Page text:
This is the final book in this remarkable trilogy. Given the scope and ambition of these books – to explore Plato’s thoughts on what makes an ideal society in his book, The Republic – would Walton manage to conclude it satisfactorily?
The Cities, founded on the precepts laid down by in Plato’s The Republic by Pallas Athena, are flourishing. Then, on the same day, two things happen. Pytheas dies as a human, returning immediately as Apollo in his full glory. And there’s suddenly a ship approaching, wanting to make contact…
My first firm recommendation is DO NOT pick this one up without first at least reading one of the first two books, The Just City and The Philosopher Kings, both of which I think you could read first without floundering too much. But not this one. For starters, there is a lot more discussion of what has gone before – as well as infilling the time-lag between The Philosopher Kings and Necessity and glancing allusions to events that mean a whole lot more if you know the now considerable backstory to all the main characters.
Walton mentions in the Acknowledgements that this is the hardest book she has written to date and I think it starts a little uncertainly – which is unusual, as her writing style normally has an easy fluidity I love. However once the narrative gets going, particularly after Sokrates bounces into the story the momentum picks up. There is a different feel to this one, though. For starters, there is a lot more discussion of the ideas thrown up by Plato – what makes a perfect society and how should people strive towards excellence; what makes gods so different from humans; how can society give justice to people, while recognising their different contributions to their community; what does equality for all mean. There is a particularly interesting discussion regarding slavery – Plato was very much against it, which these days may be regarded as a given, but when you consider that both Greek and Roman society only worked so smoothly because of the huge underclass of enslaved labour, this was regarded as a revolutionary, impractical and frankly dangerous idea at the time. Sadly, as I read the arguments reprised in the book, I was aware these now have a new relevance as this ugly form of exploitation seems to be resurfacing with renewed vigour in the 21st century.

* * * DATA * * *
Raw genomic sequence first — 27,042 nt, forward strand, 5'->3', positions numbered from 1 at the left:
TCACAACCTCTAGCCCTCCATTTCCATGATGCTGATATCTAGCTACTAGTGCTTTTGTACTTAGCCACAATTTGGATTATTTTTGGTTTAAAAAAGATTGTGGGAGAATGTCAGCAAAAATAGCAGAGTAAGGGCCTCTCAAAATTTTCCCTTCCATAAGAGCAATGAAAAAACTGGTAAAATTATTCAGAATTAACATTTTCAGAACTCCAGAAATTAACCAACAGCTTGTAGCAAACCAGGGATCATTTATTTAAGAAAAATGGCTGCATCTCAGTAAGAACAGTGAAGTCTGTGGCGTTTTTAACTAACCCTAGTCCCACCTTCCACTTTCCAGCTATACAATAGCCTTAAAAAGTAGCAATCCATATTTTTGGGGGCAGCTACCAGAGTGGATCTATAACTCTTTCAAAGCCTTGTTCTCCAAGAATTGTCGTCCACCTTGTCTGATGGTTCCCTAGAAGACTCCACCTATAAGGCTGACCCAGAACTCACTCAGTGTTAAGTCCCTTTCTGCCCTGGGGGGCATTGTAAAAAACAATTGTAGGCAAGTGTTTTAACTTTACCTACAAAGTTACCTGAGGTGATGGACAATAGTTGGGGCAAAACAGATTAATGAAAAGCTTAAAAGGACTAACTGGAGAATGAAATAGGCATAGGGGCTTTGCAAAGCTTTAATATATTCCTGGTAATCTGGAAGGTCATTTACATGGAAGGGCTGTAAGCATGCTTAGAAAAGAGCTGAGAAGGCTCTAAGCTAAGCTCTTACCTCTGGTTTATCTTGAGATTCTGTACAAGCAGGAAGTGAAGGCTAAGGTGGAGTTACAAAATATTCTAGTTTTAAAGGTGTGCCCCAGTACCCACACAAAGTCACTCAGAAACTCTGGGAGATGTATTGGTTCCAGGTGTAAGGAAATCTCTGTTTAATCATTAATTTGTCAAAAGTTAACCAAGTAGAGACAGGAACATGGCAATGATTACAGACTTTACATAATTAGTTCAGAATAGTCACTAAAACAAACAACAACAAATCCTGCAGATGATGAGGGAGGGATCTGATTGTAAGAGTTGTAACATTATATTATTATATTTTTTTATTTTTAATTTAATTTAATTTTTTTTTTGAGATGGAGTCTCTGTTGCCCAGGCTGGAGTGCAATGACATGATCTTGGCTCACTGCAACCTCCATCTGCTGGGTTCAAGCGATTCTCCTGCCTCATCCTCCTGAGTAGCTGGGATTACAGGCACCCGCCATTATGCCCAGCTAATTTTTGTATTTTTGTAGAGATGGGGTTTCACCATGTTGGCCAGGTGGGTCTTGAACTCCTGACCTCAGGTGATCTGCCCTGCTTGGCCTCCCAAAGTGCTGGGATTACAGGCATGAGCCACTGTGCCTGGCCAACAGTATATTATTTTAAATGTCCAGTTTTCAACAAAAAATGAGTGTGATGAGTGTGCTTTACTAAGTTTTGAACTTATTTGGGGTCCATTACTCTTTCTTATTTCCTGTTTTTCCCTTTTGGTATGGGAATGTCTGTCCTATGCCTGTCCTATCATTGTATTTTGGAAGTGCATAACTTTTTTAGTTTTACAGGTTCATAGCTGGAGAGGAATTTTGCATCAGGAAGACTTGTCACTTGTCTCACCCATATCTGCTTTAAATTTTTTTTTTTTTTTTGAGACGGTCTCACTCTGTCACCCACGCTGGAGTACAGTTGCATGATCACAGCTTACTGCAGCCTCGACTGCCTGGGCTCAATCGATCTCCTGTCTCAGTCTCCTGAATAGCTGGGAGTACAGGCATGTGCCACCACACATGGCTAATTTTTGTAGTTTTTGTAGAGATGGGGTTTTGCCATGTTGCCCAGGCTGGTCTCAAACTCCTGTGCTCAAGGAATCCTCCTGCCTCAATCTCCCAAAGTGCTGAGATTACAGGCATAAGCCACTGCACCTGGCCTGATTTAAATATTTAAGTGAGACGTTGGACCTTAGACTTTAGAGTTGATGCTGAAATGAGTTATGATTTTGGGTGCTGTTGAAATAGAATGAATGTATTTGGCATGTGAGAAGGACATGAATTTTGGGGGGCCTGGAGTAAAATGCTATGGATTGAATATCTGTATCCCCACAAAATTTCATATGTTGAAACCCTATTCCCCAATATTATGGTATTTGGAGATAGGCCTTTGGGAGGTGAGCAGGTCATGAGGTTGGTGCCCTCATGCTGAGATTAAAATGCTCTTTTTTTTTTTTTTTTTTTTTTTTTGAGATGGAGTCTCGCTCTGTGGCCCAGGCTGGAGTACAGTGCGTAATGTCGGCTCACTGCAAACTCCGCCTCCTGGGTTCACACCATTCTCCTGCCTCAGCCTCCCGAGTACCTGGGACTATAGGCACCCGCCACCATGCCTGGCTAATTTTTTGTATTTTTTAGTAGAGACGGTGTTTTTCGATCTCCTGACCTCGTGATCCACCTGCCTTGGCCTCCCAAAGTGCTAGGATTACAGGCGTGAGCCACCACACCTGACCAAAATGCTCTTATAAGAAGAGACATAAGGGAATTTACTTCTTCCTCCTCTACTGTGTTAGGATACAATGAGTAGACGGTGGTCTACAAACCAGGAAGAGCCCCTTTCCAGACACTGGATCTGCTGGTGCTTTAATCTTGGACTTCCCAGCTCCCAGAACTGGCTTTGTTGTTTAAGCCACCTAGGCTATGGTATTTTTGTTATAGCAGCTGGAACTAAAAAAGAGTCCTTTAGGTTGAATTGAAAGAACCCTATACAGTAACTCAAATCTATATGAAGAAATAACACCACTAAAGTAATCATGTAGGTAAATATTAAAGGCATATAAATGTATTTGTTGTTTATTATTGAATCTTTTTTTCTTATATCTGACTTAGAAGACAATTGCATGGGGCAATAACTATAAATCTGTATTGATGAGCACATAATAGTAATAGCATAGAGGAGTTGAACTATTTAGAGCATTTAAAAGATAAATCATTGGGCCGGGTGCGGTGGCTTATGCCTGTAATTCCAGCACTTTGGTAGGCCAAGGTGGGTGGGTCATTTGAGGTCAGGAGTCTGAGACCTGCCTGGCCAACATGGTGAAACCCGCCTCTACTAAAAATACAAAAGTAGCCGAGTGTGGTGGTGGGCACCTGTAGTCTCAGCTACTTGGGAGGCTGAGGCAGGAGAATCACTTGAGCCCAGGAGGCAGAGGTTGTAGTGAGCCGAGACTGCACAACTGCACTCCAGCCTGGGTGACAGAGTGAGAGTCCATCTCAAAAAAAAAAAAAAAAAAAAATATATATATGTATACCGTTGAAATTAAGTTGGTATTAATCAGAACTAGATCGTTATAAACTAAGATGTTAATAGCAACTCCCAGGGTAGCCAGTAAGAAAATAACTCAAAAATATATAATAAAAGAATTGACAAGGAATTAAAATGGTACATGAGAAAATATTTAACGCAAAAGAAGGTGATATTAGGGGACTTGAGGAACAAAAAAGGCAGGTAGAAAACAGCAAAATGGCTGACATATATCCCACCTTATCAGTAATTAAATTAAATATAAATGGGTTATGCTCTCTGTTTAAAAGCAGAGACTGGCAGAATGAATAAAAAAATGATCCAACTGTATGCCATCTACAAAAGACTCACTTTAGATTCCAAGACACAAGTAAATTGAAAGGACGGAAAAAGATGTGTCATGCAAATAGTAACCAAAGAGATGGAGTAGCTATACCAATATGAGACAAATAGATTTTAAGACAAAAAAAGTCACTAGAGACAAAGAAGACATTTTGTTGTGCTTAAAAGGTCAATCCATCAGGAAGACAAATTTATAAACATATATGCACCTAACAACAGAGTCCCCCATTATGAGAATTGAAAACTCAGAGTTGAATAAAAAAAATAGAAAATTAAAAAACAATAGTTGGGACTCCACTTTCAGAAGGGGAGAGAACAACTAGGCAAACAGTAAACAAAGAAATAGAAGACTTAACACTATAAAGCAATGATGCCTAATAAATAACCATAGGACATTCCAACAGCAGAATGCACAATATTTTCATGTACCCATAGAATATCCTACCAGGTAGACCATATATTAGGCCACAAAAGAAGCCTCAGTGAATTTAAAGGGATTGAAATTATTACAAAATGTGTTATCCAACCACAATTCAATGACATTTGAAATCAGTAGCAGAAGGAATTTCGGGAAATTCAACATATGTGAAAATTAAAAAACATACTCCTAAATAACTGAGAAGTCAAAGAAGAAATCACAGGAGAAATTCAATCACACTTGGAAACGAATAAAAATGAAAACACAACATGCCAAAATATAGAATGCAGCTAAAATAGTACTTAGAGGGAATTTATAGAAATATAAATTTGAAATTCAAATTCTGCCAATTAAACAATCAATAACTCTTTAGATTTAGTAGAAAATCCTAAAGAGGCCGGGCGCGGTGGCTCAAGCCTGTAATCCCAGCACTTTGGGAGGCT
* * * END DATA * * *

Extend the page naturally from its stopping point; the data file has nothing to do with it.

I was intrigued to see how the huge plot twist at the end of The Philosopher Kings would work out in this book. I think the new environment works, along with visitors who decide to also adopt Plato’s precepts. I’m less convinced about the first contact with the approaching ship after the huge build-up in the first half of the book. But that isn’t a dealbreaker – after all, this isn’t a book about a clash of cultures, it’s a book exploring whether the ideals of an ancient philosopher have anything to say to us now.
As for the ending… I finished the book feeling enormously moved and excited. I can’t recall the last time I felt like that over any book. And all through the year, since reading The Just City I’ve found this series has stolen into my head and taken up thinking space, often when I should have been considering other things. That doesn’t happen all that often. It is the glory of reading – where marks on a page can transform, terrify or anger you. Or, in this case, have me pondering about why we are here, what is our purpose and what should we be striving for.